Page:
If your house has an unusual layout, you may experience all of the inhibiting factors above, particularly the lack of a good central location for your router and the existence of structures that block your wireless signal. Mesh networks can work around this due to the ability of the nodes to communicate with each other.
6 benefits of a mesh Wi-Fi network
In addition to expanding your home Wi-Fi network to reach a larger area, mesh networks have other benefits that make them appealing to some consumers. This includes giving you more control and enhanced security.
1. You’re in control. With many mesh networks, you have a lot of power in the palm of your hand — an app on your smartphone. These apps can help you with the network setup process and also ensure that you’re creating a secure password.
Such apps also typically allow you to manage network issues, check data speeds, set parental controls, and much more. Some systems also allow you to see what devices are connected to your network at any time.
2. Automatic updates. You’ve no doubt heard that it pays to keep your computer and smartphone software updated, in part, to help protect those devices against new security vulnerabilities. The same applies to routers. Mesh networks typically update themselves, leaving you one less thing to worry about.
3. Increased device security. You may have to pay a subscription fee, but some mesh systems provide enhanced security features to help protect your router, Wi-Fi network, and devices connected to that network from security threats. These threats could include malware, viruses, hackers, and cybercriminals.
If you have a smart home, filled with network-connected security cameras, thermostats, speakers, and other “smart” devices, a mesh wireless system may be a natural addition. The security features of some mesh systems can help protect vulnerable devices from cyberattacks.
A mesh Wi-Fi system will likely cost you more than a traditional Wi-Fi router, so if dead zones aren’t a problem in your home, you may want to think twice before investing in one. That said, the security features might be reason enough to offset the cost, or you might look for a traditional Wi-Fi router that also has such enhanced security for your home network.
4. Easy to set up and use. Mesh Wi-Fi systems can be easy to set up and use. Rather than struggling through your router’s admin page, as you might with a traditional router or wireless extenders, you can manage your mesh Wi-Fi network through an app.
You also don’t have to be technologically savvy. Mesh systems often can be installed within minutes. The app will have user-friendly instructions that not only tell you where to place each node for the best coverage, but also help you choose the best Wi-Fi channel.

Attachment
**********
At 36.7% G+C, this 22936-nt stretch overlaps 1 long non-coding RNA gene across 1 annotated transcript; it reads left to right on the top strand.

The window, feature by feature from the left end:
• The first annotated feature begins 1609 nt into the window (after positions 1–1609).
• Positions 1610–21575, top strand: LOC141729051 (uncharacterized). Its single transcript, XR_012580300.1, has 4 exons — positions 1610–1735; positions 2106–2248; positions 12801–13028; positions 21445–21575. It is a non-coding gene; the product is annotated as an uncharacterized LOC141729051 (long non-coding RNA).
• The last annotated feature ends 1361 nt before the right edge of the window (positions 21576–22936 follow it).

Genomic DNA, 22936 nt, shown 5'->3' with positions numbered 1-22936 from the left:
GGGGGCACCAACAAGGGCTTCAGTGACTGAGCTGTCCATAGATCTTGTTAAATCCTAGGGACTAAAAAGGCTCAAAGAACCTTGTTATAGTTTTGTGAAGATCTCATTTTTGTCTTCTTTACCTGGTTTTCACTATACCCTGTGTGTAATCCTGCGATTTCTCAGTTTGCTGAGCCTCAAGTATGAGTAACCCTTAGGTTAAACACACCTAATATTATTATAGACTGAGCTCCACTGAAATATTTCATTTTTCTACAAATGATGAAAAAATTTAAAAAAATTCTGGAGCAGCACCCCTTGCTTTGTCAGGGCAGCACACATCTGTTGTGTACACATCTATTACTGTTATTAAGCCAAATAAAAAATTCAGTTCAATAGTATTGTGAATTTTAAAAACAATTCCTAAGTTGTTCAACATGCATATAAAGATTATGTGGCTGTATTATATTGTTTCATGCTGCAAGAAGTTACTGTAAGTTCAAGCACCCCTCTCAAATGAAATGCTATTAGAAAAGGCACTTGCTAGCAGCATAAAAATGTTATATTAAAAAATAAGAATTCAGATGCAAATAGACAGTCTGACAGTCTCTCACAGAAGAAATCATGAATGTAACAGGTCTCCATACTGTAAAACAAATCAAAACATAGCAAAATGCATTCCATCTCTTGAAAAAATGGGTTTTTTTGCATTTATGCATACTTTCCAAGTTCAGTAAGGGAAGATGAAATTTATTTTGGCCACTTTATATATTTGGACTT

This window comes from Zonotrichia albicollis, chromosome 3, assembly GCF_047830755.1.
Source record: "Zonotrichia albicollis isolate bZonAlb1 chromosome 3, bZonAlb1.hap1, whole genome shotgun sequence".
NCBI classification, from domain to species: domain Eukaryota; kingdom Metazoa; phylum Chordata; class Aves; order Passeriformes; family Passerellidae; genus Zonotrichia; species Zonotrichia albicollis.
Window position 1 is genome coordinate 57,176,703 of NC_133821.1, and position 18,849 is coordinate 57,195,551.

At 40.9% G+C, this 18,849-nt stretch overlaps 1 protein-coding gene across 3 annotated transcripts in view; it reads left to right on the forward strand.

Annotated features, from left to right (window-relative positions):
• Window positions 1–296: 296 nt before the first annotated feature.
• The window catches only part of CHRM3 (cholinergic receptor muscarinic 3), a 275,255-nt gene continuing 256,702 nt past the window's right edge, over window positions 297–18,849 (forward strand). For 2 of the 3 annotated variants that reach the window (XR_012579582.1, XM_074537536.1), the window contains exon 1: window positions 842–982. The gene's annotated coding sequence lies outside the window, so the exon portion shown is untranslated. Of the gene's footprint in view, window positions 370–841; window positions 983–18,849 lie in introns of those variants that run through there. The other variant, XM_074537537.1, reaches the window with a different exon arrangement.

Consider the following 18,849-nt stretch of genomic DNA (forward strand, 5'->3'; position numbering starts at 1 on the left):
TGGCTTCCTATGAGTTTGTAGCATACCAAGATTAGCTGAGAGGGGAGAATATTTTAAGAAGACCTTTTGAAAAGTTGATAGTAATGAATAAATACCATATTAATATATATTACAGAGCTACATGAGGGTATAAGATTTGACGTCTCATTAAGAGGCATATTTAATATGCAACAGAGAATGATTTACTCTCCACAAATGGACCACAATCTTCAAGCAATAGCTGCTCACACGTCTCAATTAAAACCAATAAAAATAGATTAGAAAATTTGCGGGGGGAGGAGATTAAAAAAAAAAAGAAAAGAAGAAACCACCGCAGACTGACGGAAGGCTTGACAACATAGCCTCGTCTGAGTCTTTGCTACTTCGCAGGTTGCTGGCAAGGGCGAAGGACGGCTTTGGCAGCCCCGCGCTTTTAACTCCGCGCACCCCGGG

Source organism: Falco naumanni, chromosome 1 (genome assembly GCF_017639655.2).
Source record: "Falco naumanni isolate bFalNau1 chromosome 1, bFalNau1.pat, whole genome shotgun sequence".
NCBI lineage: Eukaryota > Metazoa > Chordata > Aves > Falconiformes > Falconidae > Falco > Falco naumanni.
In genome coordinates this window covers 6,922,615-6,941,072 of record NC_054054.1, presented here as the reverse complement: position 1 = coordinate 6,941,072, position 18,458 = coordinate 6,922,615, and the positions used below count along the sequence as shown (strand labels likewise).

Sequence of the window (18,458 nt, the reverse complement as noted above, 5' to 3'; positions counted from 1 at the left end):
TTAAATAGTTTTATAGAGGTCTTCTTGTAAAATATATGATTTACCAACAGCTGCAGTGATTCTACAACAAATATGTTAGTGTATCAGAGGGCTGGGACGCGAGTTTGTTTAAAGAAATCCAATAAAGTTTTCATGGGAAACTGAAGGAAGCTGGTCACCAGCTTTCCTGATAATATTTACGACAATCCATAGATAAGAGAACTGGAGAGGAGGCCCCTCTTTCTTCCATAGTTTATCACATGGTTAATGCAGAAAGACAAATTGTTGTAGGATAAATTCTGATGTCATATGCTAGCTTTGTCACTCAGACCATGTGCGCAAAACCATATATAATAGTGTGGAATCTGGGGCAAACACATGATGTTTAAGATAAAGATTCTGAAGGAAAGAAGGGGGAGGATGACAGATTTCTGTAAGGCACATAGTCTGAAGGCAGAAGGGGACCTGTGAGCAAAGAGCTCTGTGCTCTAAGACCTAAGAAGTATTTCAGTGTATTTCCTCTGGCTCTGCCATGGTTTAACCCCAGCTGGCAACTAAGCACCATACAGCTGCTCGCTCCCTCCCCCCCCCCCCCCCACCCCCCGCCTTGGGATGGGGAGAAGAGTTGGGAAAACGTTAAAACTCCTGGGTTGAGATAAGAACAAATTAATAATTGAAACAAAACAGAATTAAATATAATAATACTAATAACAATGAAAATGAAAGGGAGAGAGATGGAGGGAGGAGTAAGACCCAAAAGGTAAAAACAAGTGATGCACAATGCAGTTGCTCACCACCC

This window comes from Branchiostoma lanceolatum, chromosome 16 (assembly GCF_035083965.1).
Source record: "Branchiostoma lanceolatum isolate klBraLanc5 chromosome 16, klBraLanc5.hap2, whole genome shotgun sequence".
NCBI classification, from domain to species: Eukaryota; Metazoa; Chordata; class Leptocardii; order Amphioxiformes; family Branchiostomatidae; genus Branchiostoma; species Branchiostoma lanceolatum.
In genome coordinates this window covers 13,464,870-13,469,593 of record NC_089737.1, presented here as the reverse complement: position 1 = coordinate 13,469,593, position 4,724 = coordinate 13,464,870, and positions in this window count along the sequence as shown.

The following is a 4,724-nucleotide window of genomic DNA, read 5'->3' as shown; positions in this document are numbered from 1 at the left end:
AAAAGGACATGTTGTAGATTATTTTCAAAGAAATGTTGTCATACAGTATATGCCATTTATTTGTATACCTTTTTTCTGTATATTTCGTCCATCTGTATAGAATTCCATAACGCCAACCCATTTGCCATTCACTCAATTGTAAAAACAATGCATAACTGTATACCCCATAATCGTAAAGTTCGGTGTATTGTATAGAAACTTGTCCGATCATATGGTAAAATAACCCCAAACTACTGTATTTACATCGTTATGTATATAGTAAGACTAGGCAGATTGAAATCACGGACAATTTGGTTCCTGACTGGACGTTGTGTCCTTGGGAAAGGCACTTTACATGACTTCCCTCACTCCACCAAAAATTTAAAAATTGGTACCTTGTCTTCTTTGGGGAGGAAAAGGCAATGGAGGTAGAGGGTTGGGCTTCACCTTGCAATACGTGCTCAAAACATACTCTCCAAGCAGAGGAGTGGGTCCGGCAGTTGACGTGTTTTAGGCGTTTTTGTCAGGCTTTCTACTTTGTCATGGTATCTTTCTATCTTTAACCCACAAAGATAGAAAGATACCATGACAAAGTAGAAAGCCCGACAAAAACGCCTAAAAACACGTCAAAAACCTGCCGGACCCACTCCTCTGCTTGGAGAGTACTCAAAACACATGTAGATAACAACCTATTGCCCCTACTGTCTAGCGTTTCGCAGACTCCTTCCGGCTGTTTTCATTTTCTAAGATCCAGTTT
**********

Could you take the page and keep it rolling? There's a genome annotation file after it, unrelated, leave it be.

5. Stronger signal and faster Internet speed. Wi-Fi mesh also should give you a stronger wireless signal and faster internet speed, because the nodes don’t have to be close to or rely on a single access point. The nodes act like little satellites, optimizing Wi-Fi coverage for all of your devices by allowing them to communicate with whichever node or access point works best.
6. Allow for network priority. If you have a lot of family members and devices in your home, you may struggle with network priority. A mesh system can help solve this problem by allowing you to disable Wi-Fi access to certain devices with the press of a button. For instance, if you have an important call coming in, you can give your smartphone network priority.
How expensive is a mesh network?
The cost of a mesh network may be an important consideration. How expensive is it? Mesh networks can range from the more expensive Linksys Velop for around $349, to Google Wi-Fi at around $97*.
The cost of a mesh network will depend on a number of factors, including your home set-up, the number of nodes you want, the number of devices and users in your home, the type of users, the design, the security features available, and the number of wired LAN ports.
If the cost of a mesh network isn’t prohibitive, you have several options available. From better coverage to stronger signals, a multi-node mesh system may be a great choice if your traditional router isn’t getting the job done.
* The inclusion of products, websites, or links does not imply endorsement or support of any company, material, product, and/or provider listed herein.